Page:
Canned tomato

Canning Tomatoes

While more time consuming than drying or freezing, canning tomatoes is the best way to preserve them from the standpoint of taste and nutrition. Canning tomatoes is easy once you get a little practice! Continue reading for step-by-step instructions on preserving your tomato bounty.

You'll Need

  • Glass canning jars, pints or quarts
  • Lids and rings
  • Large pot (water-bath canner) or pressure canner


  • tomatoes, vine-ripened but not over-ripe
    • You'll need about 3 lbs per quart
    • 21 lbs/9.5 kg of whole or halved tomatoes per standard canner load of 7 quarts or 22 lbs/10 kg of crushed tomatoes
    • A few top canning tomatoes are
      • Campbells 1327 and Campbells 17
      • Red Cherry
      • Jubilee
      • Marglobe
      • Red or Yellow Pear
      • Roma
      • Rutgers
      • and many other varieties
  • salt
  • lemon juice or citric acid


When canning tomatoes the jars should be very clean. You can sterilize them by setting in boiling water for 10 minutes. Then, before filling, take out of the sterilizing water and drain on a drying rack for 10 minutes. Another easier option is to run them through your dishwasher then keep the door closed where they'll remain hot and ready.

Lids must be new but the rings can be reused. Wash and rinse both the lids and rings and then boil for a few minutes and leave in the hot water until you are ready to use them.

Start the Cold-Pack Canning Process

  1. Wash tomatoes thoroughly to remove all traces of bacteria-harboring dirt
  2. Peel
    • For large quantities you can buy a blancher to make the job easier. For small batches a slotted spoon and a pot of water will work.
    • Plunge into hot (not boiling) water for 30 to 60 seconds
    • Plunge into cold water
    • Peel - the skins should slip off but you may have to help with a knife
    • Cut out the stems
  3. Leave the tomatoes whole or cut into halves.
  4. Before putting tomatoes in the jars, add 1 Tbsp of lemon juice or 1/4 tsp. of citric acid per pint
    • Be careful not to skip this step because episodes of botulism poisoning have been on the rise involving home-canned tomatoes
    • You can skip this step if using a pressure canner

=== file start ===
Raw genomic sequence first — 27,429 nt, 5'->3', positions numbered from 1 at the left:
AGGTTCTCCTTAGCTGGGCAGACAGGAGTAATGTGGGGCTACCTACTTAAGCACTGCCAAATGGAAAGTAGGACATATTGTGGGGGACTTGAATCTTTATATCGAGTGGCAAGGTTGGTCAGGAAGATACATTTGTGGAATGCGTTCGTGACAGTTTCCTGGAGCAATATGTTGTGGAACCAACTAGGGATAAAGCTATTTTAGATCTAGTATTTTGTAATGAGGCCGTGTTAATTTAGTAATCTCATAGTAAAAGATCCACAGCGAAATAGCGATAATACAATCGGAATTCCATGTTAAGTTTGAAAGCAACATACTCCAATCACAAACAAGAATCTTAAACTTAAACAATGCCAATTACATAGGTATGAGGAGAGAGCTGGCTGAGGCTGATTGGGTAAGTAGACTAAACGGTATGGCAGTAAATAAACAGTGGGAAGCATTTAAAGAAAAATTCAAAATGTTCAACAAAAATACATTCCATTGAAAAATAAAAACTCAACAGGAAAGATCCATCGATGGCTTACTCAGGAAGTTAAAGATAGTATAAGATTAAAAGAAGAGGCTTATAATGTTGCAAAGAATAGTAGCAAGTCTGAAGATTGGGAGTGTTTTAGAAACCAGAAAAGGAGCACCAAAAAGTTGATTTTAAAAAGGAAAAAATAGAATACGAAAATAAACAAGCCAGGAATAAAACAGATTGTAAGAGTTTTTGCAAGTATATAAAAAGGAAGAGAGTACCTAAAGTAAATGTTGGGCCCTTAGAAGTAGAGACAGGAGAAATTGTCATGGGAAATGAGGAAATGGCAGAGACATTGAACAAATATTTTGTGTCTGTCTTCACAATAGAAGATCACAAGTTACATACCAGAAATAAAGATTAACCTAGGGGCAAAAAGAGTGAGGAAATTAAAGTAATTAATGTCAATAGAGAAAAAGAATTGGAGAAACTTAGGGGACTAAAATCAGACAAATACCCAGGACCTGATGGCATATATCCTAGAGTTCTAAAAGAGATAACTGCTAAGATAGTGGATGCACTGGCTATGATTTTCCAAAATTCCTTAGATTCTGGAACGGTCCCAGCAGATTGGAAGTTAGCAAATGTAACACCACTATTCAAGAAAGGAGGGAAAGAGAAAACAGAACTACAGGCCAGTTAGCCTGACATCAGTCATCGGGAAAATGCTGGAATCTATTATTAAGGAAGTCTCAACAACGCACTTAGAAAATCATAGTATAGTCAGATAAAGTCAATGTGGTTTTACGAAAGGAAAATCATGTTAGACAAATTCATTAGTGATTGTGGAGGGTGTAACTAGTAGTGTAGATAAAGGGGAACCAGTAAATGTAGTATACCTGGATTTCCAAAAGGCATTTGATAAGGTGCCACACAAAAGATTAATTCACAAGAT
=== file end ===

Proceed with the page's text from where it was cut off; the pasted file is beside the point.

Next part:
5. Fill the jars nearly full with tomatoes, pressing down with a spoon to release the juice, leaving about 1/2-inch (1.3 cm) of headroom.
  6. Add 1/2-tsp. of salt per pint, or 1-tsp. per quart.
  7. Wipe the jar rim with a clean cloth then put on the lids and screw on the rings tight by hand. This will still allow air to escape during processing, creating a vacuum.
  8. Place the jars in a canner containing hot but not boiling water.
  9. Place the lid on the canner and bring to a boil.
    • 1 to 2 inches of water should cover the tops of the jars.
    • have a tea kettle with boiling water ready to add more water as needed
  10. Boil for 35 minutes (pints) or 45 minutes (quarts) at a gentle, steady, boil.
    • For altitudes over 1000 feet, increase the boiling time according to the chart:
Process Time Adjustment for Altitude
Altitude Add to boiling time (minutes)
1000 ft (300 m) 2
2000 ft (600 m) 4
3000 ft. (900 m) 6
4000 ft. (1200 m) 8
5000 ft. (1500 m) 10
6000 ft. (1800 m) 12
7000 ft. (2100 m) 14
8000 ft. (2400 m) 16
9000 ft. (2700 m) 18
10000 ft. (3000 m) 20

When the time has elapsed, use a jar lifter to remove the jars from the hot water immediately. Place the jars out of a draft or cold spot where they could crack and allow a bit of space between jars so they can cool.

To Hot-Pack Tomatoes

What is hot-packing? It is just a variation of canning tomatoes that is the same as described, except you first cook the tomatoes before filling the jars.

Hot-packing adds another step to your process, but the practice helps to remove air from fruit tissues and shrinks the contents to help keep the fruit from floating in the jars, increases vacuum in sealed jars, and improves shelf life. This pre-shrinking step also permits filling more fruit into each jar.

To hot-pack: Peel as before, then cut into quarters. Cook the tomatoes without water in a pan, bring to a boil and simmer for 2 to 5 minutes, stirring to keep from sticking.

Pack and process the same as the cold-pack method, except reduce the boiling time to 10 minutes for both pints and quarts, adding more minutes for altitude per the chart.

Label and Check for a Good Seal

Label the jars to show the contents and preparation date. You'll want to know the variety and may forget the date.

After the jars are cool, test the seals by pressing down in the middle of the lid. If a jar hasn't sealed, you can process the jar again in the next batch although it will lose some flavor. Or just refrigerate and consume in the next couple of days.

Now sit back and enjoy the fruits of your effort!


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